Date of Award

2013

Degree Type

Dissertation

Degree Name

Doctor of Philosophy (PhD)

Graduate Group

East Asian Languages & Civilizations

First Advisor

Nancy S. Steinhardt

Abstract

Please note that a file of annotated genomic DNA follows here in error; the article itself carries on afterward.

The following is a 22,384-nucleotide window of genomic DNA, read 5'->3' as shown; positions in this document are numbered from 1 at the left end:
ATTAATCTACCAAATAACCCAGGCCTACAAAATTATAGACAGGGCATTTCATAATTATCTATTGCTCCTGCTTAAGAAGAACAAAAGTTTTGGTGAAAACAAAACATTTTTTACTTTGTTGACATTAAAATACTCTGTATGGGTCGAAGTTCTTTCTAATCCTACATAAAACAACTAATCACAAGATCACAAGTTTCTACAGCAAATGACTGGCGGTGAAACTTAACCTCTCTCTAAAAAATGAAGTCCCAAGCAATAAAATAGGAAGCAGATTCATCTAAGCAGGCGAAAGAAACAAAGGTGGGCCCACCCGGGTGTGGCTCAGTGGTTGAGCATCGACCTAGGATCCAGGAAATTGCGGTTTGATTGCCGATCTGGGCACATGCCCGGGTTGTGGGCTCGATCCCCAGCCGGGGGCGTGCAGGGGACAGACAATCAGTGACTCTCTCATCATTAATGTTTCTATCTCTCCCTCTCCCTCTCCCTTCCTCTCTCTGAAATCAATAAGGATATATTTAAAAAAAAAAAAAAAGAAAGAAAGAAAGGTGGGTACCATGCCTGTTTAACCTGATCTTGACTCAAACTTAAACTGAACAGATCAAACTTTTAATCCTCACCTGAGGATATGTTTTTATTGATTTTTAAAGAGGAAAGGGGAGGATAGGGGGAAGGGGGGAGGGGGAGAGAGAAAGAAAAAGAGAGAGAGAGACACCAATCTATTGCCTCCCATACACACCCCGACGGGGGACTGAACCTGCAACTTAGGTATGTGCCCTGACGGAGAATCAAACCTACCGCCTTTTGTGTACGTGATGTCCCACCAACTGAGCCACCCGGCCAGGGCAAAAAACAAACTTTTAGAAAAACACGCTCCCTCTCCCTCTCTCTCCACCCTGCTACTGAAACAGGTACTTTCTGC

The Four Heavenly Kings have been represented from early Buddhist art in India until today in East Asia. There are two types of distinctive iconography of the deities: a king-like appearance in India and Southeast Asia and a warrior-like appearance in Central Asia and East Asia. Exactly when, where, and why this epochal change occurred is the subject of this thesis. The role of deities seen through images in Korea has been interpreted only in terms of the literal meaning of their Sanskrit name, Lokapala, `protectors of the world.' This dissertation tries to resolve matters of cult and iconography of the deities focusing on causal factors rather than resultant appearance, by considering what kind of indigenous thoughts were involved in creating Lokapala's iconography in India in the first place; what principally caused the change of iconography in East Asia; and what kind of religious intention was at the background of commissioned imagery in Korea. In the dissertation the change of iconography is viewed through the development of Buddhist doctrine, Hinayana and Mahayana; the role of Lokapala manifested as imagery in Korea is interpreted from the standpoint of the practitioner associated with the Buddha's relic cult. Indian indigenous thoughts are involved in the basic iconography of the deities, and regional differences in iconography were caused by differences in the cult of the deities as based on differences between Hinayana and Mahayana traditions. Armor, which is the distinctive element that does not appear in Indian images of the Lokapala, symbolizes the Mahayana path, emphasizing the Bodhisattva's intention to help living beings attain Buddhahood. The inner function of imagery of the deities in Korea, almost all of whom are represented on sarira reliquaries and stupas, is to affirm the living presence of the Buddha manifested as sarira preaching the Law in a space symbolized as a stupa.

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